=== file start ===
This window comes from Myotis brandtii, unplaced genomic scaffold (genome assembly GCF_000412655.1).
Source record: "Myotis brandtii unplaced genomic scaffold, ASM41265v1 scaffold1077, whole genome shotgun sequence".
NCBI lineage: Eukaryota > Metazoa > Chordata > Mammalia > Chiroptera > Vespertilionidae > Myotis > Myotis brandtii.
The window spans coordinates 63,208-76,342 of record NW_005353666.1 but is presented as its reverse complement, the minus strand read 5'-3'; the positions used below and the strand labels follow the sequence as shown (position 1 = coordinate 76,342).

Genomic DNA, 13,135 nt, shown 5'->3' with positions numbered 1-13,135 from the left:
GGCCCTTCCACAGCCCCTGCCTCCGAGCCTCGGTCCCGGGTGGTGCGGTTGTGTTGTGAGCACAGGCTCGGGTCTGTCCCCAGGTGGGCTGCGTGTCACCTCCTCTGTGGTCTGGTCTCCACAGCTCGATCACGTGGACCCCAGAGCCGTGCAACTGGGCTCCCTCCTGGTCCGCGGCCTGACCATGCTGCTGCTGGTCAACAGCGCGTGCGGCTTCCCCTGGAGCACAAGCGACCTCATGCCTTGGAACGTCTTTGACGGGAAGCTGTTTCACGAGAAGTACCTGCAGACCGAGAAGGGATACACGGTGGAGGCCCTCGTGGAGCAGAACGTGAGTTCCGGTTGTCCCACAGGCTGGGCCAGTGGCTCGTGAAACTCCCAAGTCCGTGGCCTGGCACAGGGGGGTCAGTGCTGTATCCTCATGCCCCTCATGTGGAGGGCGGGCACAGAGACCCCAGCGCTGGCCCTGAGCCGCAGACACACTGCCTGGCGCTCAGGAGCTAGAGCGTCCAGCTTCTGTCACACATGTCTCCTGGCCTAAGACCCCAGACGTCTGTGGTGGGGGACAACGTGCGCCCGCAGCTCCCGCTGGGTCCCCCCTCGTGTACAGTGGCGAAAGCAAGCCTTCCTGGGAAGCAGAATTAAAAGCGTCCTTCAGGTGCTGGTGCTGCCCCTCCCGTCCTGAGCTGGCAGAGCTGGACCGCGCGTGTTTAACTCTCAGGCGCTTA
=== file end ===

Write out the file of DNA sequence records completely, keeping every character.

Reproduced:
This window comes from Myotis brandtii, unplaced genomic scaffold (genome assembly GCF_000412655.1).
Source record: "Myotis brandtii unplaced genomic scaffold, ASM41265v1 scaffold1077, whole genome shotgun sequence".
NCBI lineage: Eukaryota > Metazoa > Chordata > Mammalia > Chiroptera > Vespertilionidae > Myotis > Myotis brandtii.
The window spans coordinates 63,208-76,342 of record NW_005353666.1 but is presented as its reverse complement, the minus strand read 5'-3'; the positions used below and the strand labels follow the sequence as shown (position 1 = coordinate 76,342).

Genomic DNA, 13,135 nt, shown 5'->3' with positions numbered 1-13,135 from the left:
GGCCCTTCCACAGCCCCTGCCTCCGAGCCTCGGTCCCGGGTGGTGCGGTTGTGTTGTGAGCACAGGCTCGGGTCTGTCCCCAGGTGGGCTGCGTGTCACCTCCTCTGTGGTCTGGTCTCCACAGCTCGATCACGTGGACCCCAGAGCCGTGCAACTGGGCTCCCTCCTGGTCCGCGGCCTGACCATGCTGCTGCTGGTCAACAGCGCGTGCGGCTTCCCCTGGAGCACAAGCGACCTCATGCCTTGGAACGTCTTTGACGGGAAGCTGTTTCACGAGAAGTACCTGCAGACCGAGAAGGGATACACGGTGGAGGCCCTCGTGGAGCAGAACGTGAGTTCCGGTTGTCCCACAGGCTGGGCCAGTGGCTCGTGAAACTCCCAAGTCCGTGGCCTGGCACAGGGGGGTCAGTGCTGTATCCTCATGCCCCTCATGTGGAGGGCGGGCACAGAGACCCCAGCGCTGGCCCTGAGCCGCAGACACACTGCCTGGCGCTCAGGAGCTAGAGCGTCCAGCTTCTGTCACACATGTCTCCTGGCCTAAGACCCCAGACGTCTGTGGTGGGGGACAACGTGCGCCCGCAGCTCCCGCTGGGTCCCCCCTCGTGTACAGTGGCGAAAGCAAGCCTTCCTGGGAAGCAGAATTAAAAGCGTCCTTCAGGTGCTGGTGCTGCCCCTCCCGTCCTGAGCTGGCAGAGCTGGACCGCGCGTGTTTAACTCTCAGGCGCTTA